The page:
These new marketplaces are less regulated than the public markets. Investors are protected by the screening, the enhanced transparency, and the disclosure requirements that constitute the wall of the garden. The networks work because the people inside the gates can trust one another. Corporate books are kept open and collectively scrutinized, and the emphasis on socially responsible investing makes it more likely that these companies will do well. In his book Investing in a Sustainable World: Why Green Is the New Color of Money on Wall Street (AMACOM, 2008), Matthew J. Kiernan shows that multinational companies that fit the ESG screens outperform others, even on the financial front. It turns out that the practices that lead to greater responsibility also tend to produce better-run companies.
Companies, of course, also need their investors to be transparent. For pension funds in these new marketplaces, the U.N.’s Principles for Responsible Investment provides some credibility. Signatories promise to be active owners, to report openly on their own activities, and to seek disclosure about ESG practices by the companies in which they invest. Institutional investors who have agreed to abide by these principles represent about $17 trillion worth of assets under management. (My own company, Ethical Markets Media, is a supporting signer.) Venture capitalists are being held to higher standards by Web sites such as www.thefunded.com, which carries ratings and reviews by entrepreneurs. Trade associations including the Social Investment Forum in the U.S. and the U.K., firms like Tomorrow’s Company in the U.K., and networks such as the Investors’ Circle and Cleantech Forum have a similar ethic of transparency. I am one of 600 members of the Social Venture Network; we all fill out a form identifying our own standards for long-term, sustainable, value-conscious returns.
In an era in which Ponzi schemes manufacture false data to present the illusion of transparency, the collaborative nature of these networks is important. Members routinely share information about the financial, social, and ecological performance of their investments. Perhaps that’s why the socially responsible investor movement now accounts for $2.3 trillion in managed assets in the U.S. alone. That fact, in turn, will make these alternative exchanges increasingly attractive to larger companies. Often, large companies are too big and diverse to pass the screens we use; even the best of them tend to be out of compliance in several places. They have believed for too long that a company could externalize all its social and environmental costs and pass them on to future generations or conceal them.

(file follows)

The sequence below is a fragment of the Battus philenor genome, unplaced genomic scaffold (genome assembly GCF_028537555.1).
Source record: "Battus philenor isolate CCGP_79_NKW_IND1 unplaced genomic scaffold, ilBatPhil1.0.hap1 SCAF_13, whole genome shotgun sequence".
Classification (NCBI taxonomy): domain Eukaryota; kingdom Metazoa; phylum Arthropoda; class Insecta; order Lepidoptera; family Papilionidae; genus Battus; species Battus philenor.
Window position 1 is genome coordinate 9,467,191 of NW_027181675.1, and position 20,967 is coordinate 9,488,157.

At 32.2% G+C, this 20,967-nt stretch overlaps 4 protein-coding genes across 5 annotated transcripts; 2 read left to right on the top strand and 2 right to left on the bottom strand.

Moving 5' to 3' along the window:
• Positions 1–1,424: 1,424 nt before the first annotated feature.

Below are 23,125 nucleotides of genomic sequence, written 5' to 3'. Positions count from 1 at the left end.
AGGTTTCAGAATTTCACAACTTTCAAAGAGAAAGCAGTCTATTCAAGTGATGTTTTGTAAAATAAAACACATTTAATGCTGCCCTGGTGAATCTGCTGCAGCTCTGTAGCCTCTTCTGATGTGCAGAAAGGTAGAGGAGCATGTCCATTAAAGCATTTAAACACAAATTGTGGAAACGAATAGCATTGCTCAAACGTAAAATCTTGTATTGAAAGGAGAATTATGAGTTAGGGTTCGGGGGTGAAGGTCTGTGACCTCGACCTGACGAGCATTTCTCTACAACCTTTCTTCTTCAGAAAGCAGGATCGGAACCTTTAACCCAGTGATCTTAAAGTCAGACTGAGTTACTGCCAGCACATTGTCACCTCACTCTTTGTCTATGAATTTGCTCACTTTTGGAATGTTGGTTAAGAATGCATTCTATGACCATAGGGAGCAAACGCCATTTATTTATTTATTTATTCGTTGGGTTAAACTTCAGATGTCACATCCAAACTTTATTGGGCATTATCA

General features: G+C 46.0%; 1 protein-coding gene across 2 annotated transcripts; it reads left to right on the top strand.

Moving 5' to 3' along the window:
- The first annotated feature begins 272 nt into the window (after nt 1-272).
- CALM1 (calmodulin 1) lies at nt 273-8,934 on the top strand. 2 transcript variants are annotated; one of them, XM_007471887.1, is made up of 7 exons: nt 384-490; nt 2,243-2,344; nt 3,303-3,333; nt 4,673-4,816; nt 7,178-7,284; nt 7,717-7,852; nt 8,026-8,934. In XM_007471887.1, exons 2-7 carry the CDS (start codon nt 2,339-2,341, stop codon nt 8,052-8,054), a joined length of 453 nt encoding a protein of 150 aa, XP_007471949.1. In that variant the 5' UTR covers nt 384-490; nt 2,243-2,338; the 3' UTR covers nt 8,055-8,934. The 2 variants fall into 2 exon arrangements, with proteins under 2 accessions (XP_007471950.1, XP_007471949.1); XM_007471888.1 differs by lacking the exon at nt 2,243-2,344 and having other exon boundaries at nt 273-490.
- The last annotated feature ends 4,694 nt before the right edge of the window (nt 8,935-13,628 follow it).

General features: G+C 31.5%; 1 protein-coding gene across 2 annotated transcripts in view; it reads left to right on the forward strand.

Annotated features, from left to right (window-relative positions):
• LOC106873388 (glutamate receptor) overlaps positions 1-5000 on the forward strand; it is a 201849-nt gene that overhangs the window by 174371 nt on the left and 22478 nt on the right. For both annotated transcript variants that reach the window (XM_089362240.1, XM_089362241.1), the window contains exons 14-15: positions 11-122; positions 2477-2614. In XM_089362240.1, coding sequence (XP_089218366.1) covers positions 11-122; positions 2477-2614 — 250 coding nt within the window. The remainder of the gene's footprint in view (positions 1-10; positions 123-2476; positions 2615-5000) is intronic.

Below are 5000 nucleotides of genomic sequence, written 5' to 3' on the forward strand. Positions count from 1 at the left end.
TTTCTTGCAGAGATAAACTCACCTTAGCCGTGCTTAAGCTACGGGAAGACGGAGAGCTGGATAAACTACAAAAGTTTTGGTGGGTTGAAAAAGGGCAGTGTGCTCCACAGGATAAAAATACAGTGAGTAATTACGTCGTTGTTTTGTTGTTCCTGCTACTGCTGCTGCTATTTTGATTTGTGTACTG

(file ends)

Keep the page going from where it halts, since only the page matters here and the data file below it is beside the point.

But some large companies are changing their thinking and may well pass through the screens in the future. They are internalizing their textbook “externalities” (such as the costs of pollution and inefficiency) on company balance sheets and changing their practices accordingly. Meanwhile, even if the mainstream financial industry regains the trust of its constituents, alternative exchanges will survive, if only because investors and financiers are enthusiastically using them. These new financiers are invisible to Wall Street and government so far. But since the financiers are cherry-picking the trust and capability that are left in the system, and using it to grow the greener sustainable sectors that most need growth, they won’t remain invisible for long.
- Hazel Henderson is the president of Ethical Markets Media, an independent multimedia company that reports on sustainable, green, and ethical companies and investments. She is the co-creator of the Calvert-Henderson Quality of Life Indicators and the author of nine books, including Ethical Markets: Growing the Green Economy (Chelsea Green, 2006), and is a fellow of the U.K.’s Royal Society of Arts.